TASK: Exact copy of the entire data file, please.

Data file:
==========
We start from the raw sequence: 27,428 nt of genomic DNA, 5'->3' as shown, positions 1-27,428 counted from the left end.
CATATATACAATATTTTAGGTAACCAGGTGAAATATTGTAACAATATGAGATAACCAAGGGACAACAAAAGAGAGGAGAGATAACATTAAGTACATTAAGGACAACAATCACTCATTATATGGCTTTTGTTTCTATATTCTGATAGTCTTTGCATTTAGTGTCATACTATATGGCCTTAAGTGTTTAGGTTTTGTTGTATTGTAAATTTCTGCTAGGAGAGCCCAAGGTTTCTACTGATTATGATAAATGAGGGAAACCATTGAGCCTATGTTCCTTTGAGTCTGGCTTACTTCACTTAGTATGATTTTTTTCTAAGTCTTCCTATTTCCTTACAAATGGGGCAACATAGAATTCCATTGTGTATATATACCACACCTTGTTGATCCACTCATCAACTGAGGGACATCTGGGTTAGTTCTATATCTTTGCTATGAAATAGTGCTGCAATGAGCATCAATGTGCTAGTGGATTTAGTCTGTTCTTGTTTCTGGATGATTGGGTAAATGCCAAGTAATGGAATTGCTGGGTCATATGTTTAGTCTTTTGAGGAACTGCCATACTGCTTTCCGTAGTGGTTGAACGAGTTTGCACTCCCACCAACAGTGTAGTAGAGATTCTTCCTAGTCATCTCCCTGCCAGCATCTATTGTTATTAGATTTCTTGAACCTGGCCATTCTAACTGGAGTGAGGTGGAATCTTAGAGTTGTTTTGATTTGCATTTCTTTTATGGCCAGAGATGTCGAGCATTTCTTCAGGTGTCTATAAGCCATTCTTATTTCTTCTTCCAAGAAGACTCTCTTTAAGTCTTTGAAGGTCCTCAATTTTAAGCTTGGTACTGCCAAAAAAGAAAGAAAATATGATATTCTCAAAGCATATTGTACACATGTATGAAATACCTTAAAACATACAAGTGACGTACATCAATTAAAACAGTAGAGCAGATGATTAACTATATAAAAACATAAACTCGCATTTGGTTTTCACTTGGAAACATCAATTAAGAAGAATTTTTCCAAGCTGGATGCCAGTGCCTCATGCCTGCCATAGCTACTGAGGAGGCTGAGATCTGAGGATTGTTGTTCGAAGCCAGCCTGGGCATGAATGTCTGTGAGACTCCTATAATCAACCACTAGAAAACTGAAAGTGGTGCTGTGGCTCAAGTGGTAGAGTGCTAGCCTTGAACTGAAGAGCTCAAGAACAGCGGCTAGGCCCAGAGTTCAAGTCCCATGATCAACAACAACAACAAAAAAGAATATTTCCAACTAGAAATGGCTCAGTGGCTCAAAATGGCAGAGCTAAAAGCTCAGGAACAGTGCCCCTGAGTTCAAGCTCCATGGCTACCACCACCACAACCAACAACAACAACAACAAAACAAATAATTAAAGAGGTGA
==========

We start from the raw sequence: 27,428 nt of genomic DNA, 5'->3' as shown, positions 1-27,428 counted from the left end.
CATATATACAATATTTTAGGTAACCAGGTGAAATATTGTAACAATATGAGATAACCAAGGGACAACAAAAGAGAGGAGAGATAACATTAAGTACATTAAGGACAACAATCACTCATTATATGGCTTTTGTTTCTATATTCTGATAGTCTTTGCATTTAGTGTCATACTATATGGCCTTAAGTGTTTAGGTTTTGTTGTATTGTAAATTTCTGCTAGGAGAGCCCAAGGTTTCTACTGATTATGATAAATGAGGGAAACCATTGAGCCTATGTTCCTTTGAGTCTGGCTTACTTCACTTAGTATGATTTTTTTCTAAGTCTTCCTATTTCCTTACAAATGGGGCAACATAGAATTCCATTGTGTATATATACCACACCTTGTTGATCCACTCATCAACTGAGGGACATCTGGGTTAGTTCTATATCTTTGCTATGAAATAGTGCTGCAATGAGCATCAATGTGCTAGTGGATTTAGTCTGTTCTTGTTTCTGGATGATTGGGTAAATGCCAAGTAATGGAATTGCTGGGTCATATGTTTAGTCTTTTGAGGAACTGCCATACTGCTTTCCGTAGTGGTTGAACGAGTTTGCACTCCCACCAACAGTGTAGTAGAGATTCTTCCTAGTCATCTCCCTGCCAGCATCTATTGTTATTAGATTTCTTGAACCTGGCCATTCTAACTGGAGTGAGGTGGAATCTTAGAGTTGTTTTGATTTGCATTTCTTTTATGGCCAGAGATGTCGAGCATTTCTTCAGGTGTCTATAAGCCATTCTTATTTCTTCTTCCAAGAAGACTCTCTTTAAGTCTTTGAAGGTCCTCAATTTTAAGCTTGGTACTGCCAAAAAAGAAAGAAAATATGATATTCTCAAAGCATATTGTACACATGTATGAAATACCTTAAAACATACAAGTGACGTACATCAATTAAAACAGTAGAGCAGATGATTAACTATATAAAAACATAAACTCGCATTTGGTTTTCACTTGGAAACATCAATTAAGAAGAATTTTTCCAAGCTGGATGCCAGTGCCTCATGCCTGCCATAGCTACTGAGGAGGCTGAGATCTGAGGATTGTTGTTCGAAGCCAGCCTGGGCATGAATGTCTGTGAGACTCCTATAATCAACCACTAGAAAACTGAAAGTGGTGCTGTGGCTCAAGTGGTAGAGTGCTAGCCTTGAACTGAAGAGCTCAAGAACAGCGGCTAGGCCCAGAGTTCAAGTCCCATGATCAACAACAACAACAAAAAAGAATATTTCCAACTAGAAATGGCTCAGTGGCTCAAAATGGCAGAGCTAAAAGCTCAGGAACAGTGCCCCTGAGTTCAAGCTCCATGGCTACCACCACCACAACCAACAACAACAACAACAAAACAAATAATTAAAGAGGTGA